Why do we listen to music? Every listener has his or her own answer. But maybe we're all hoping to be restored, revived in some way. And that's what Dallas band Valise is after on the new, spirited chamber-folk track "Dialogue."
With an eerie and intimate ambience, the new single "Black Cat White Cat" by Annalibera seduces on the strength of Anna Gebhardt's searing alto and dreamy imagism.
A lot of bands are described as "dream pop" these days. But Brooklyn-based group Bonsai, led by singer and songwriter Simone Stevens, makes that description more than a label on the gloriously atmospheric "I Fashion You're a Dreamer."
Enigmatic Los Angeles-based musician Autumn in June makes electronic music that unites late-night contemplation with even-later-night dance-floor grooves. "Weeks" is chilled-out electro-pop, but not so chilled out as to leave the hooks behind.
Recorded in an old dance hall transformed into a studio in the Crescent City, the track "The Things We Do" by Rahim Quazi is piano and string-filled Sinatra-esque pop for the 21st century.
Anchored in the singing and songwriting duo of Argentine-born Max Claps and James Hoare (of Veronica Falls), the London band the Proper Ornaments revives psychedelic pop with hints of the Velvet Underground and contemporary bands like Real Estate.
"I just wanna have a good time," wails Julia Shapiro of Seattle band Chastity Belt, but the good times sound over for good on the deliciously dark and doom-ridden "Time to Go Home," a party-ender to end all parties.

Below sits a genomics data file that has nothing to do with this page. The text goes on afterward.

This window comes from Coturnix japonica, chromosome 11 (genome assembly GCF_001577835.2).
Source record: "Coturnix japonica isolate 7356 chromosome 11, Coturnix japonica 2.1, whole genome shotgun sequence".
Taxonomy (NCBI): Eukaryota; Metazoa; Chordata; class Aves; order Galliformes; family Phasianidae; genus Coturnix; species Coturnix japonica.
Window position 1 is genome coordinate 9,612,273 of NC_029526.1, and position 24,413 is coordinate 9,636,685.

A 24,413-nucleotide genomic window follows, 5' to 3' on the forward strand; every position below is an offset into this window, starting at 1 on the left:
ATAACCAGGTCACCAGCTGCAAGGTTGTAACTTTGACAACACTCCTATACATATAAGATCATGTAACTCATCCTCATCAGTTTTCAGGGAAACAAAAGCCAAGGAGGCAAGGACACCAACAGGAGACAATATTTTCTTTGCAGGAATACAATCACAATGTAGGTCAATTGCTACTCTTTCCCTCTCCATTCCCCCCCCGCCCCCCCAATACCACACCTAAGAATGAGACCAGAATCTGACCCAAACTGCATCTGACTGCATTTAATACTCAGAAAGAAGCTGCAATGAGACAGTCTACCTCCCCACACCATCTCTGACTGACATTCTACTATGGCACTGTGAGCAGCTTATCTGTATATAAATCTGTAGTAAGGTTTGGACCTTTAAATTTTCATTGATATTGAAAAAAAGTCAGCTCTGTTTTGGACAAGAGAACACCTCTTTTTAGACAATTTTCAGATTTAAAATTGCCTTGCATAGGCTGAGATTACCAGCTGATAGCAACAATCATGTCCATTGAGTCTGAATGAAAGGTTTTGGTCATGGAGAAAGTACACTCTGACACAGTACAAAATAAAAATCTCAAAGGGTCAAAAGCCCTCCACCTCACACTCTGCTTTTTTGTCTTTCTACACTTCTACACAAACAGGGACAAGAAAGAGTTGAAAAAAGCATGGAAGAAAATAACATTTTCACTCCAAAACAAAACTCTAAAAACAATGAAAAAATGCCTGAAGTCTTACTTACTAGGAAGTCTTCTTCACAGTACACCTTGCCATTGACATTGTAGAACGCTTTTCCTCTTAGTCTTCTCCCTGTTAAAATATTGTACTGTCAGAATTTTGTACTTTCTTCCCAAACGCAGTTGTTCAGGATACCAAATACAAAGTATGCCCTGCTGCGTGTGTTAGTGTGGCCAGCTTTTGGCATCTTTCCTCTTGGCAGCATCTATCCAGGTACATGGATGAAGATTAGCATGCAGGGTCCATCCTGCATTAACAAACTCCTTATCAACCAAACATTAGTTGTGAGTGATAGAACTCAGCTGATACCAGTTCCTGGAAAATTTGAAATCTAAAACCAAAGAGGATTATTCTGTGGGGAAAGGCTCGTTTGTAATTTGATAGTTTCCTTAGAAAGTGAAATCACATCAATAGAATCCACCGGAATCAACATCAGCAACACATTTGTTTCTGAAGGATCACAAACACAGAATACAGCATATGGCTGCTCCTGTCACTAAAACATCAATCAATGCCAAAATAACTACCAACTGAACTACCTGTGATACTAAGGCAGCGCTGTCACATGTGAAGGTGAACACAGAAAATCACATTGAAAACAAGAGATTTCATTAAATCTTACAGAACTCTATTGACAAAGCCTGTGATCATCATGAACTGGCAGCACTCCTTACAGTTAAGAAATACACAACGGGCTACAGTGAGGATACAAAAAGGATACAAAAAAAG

Ever since Moby's seminal album "Play" (if not before), there's been no shortage of electronic-minded artists combining individually-crafted roots music with mass-produced circuitry. Hidden in the Sun is part of that lineage, but on the lovely "San Francisco Blues" the band simply sounds like a band, playing original blues, creating original beauty.
In lesser hands, a country-folk cover of Cake's "Jesus Wrote a Blank Check" would bounce all the way to Nazareth. But when channeled through St. Louis singer and songwriter Beth Bombara's lilting voice and her band's banjo and doghouse bass-driven free-for-all it rings out rich and clear.
Supporting music means buying music, and there's no better way to do that than at your favorite local record store. And what was St. Louis buying this year? Find out in our top 50 seller lists from Euclid Records and Vintage Vinyl.